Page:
Earlier this month, during a meeting of the Monte Vista City Council in Colorado, the members discussed adding an invocation to their meetings. As we know, those invocations are legal as long as people of any faith and no faith are allowed to speak.
That clearly wasn’t what they had in mind.
Councilor Gary Johnson spoke in favor of the invocations because incorporating Christian mythology would somehow be good for the city.
Johnson added “ It’s been a standard practice through the centuries” and noted it’s practiced at the federal level in the House of Representatives and Senate as well as locally at the Board of County Commissioners meetings and would effectively remind council they “not on our own” in decision making and “It’s time to bring back what belongs in the city.”
“Bring back”? That suggests someone kicked God out… which never happened. And it’s hardly inspiring to know council members feel like they can’t make decisions on their own and need an invisible deity in the room in order to do the work they were elected to do.
Mayor Pro-Tem Victor Sigala also gave a brief speech that belongs in a church more than a government meeting:
“I used to run the streets, vandalize and encouraged my friends to do the same thing… My life changed in 1997, I’m very open about my faith… If you put God first he will set your path straight.“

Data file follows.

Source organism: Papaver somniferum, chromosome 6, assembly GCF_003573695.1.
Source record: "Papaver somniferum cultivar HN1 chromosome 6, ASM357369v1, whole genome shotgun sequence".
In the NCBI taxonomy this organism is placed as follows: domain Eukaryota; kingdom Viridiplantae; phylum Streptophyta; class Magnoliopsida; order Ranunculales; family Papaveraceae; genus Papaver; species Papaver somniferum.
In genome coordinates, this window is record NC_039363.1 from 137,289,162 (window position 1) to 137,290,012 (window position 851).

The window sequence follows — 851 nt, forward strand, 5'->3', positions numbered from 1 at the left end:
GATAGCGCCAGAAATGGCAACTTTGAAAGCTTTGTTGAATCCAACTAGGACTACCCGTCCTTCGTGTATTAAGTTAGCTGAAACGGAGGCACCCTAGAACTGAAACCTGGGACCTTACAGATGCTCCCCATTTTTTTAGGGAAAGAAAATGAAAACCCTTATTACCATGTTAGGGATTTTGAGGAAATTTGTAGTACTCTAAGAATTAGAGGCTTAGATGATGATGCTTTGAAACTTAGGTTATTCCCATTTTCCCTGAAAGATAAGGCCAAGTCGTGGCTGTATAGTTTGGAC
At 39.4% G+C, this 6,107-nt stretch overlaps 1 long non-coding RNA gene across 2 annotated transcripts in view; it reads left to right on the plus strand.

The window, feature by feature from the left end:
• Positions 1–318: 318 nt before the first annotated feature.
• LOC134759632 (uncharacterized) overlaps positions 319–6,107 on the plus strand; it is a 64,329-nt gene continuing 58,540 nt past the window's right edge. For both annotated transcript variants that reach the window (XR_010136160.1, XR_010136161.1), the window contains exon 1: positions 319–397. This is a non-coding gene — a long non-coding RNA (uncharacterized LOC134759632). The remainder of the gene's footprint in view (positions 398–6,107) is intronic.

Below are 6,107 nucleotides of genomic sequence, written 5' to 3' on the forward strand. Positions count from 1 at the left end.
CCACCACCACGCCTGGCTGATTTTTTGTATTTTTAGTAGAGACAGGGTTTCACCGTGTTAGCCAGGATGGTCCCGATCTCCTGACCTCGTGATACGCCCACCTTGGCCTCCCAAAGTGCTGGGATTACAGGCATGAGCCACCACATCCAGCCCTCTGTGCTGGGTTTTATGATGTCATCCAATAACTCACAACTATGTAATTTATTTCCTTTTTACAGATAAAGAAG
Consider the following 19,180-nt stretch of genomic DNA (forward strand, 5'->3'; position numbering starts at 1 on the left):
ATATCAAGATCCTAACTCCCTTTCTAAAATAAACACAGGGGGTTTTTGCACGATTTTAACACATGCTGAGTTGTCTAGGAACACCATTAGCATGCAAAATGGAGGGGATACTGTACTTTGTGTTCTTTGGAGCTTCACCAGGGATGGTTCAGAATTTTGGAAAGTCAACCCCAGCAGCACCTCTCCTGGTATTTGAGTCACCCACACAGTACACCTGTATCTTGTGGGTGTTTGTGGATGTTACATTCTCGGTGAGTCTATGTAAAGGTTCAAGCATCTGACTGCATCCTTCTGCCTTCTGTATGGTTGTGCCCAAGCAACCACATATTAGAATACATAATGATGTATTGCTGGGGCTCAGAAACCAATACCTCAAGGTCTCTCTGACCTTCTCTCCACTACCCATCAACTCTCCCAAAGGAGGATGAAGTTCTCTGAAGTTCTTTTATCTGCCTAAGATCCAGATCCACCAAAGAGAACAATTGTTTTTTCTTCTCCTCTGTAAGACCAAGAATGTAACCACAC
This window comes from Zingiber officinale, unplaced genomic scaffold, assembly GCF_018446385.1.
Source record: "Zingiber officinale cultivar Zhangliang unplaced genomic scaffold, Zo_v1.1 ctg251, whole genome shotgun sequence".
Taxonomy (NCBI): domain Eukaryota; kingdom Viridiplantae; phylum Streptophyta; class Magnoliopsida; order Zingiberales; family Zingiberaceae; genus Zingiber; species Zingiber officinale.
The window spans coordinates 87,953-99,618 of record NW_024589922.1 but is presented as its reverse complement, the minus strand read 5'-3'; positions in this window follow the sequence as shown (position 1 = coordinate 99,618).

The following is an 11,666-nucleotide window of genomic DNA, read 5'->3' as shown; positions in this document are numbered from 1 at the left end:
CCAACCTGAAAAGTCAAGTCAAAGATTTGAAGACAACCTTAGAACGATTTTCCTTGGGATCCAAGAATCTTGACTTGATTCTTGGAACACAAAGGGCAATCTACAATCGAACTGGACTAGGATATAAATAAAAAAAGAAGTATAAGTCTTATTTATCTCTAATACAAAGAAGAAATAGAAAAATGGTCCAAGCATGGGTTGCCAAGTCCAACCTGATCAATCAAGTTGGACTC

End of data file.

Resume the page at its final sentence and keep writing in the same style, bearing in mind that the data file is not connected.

Or you could just stop being a criminal without believing in supernatural nonsense. It’s not hard.
Sigala’s speech was irrelevant, if emotional, but it wasn’t as problematic as the push for invocations from First Christian Church Pastor Wayne Wittner. He’s not on the council, but he told them that they should go ahead and approve the motion because who would really be upset about the prayers?
… Wittner indicated the use of God in a prayer should cover nearly any religion, “You’re not going to offend anyone but the atheists, but God’s been offending the atheists for centuries.”
… the hell? Is that supposed to be an argument for invocations, that they would alienate atheists? If the city is handling them properly, that wouldn’t be the case since we’d be allowed in the rotation, too. But the implication by the pastor was clear: These invocations were a way to inject Christianity — and only Christianity — into government meetings.
The council eventually voted unanimously to include invocations at meetings.
We write to urge the Council to reconsider beginning its meetings with prayer, but if it chooses to have invocations, it must allow all would be prayer-givers, including atheists, agnostics, and other nontheists.
That’s all they need to say for now. It’s a warning shot. If the Council doesn’t follow the rules, though, a lawsuit could follow. It’s their call.
(Image via Shutterstock. Thanks to Brian for the link)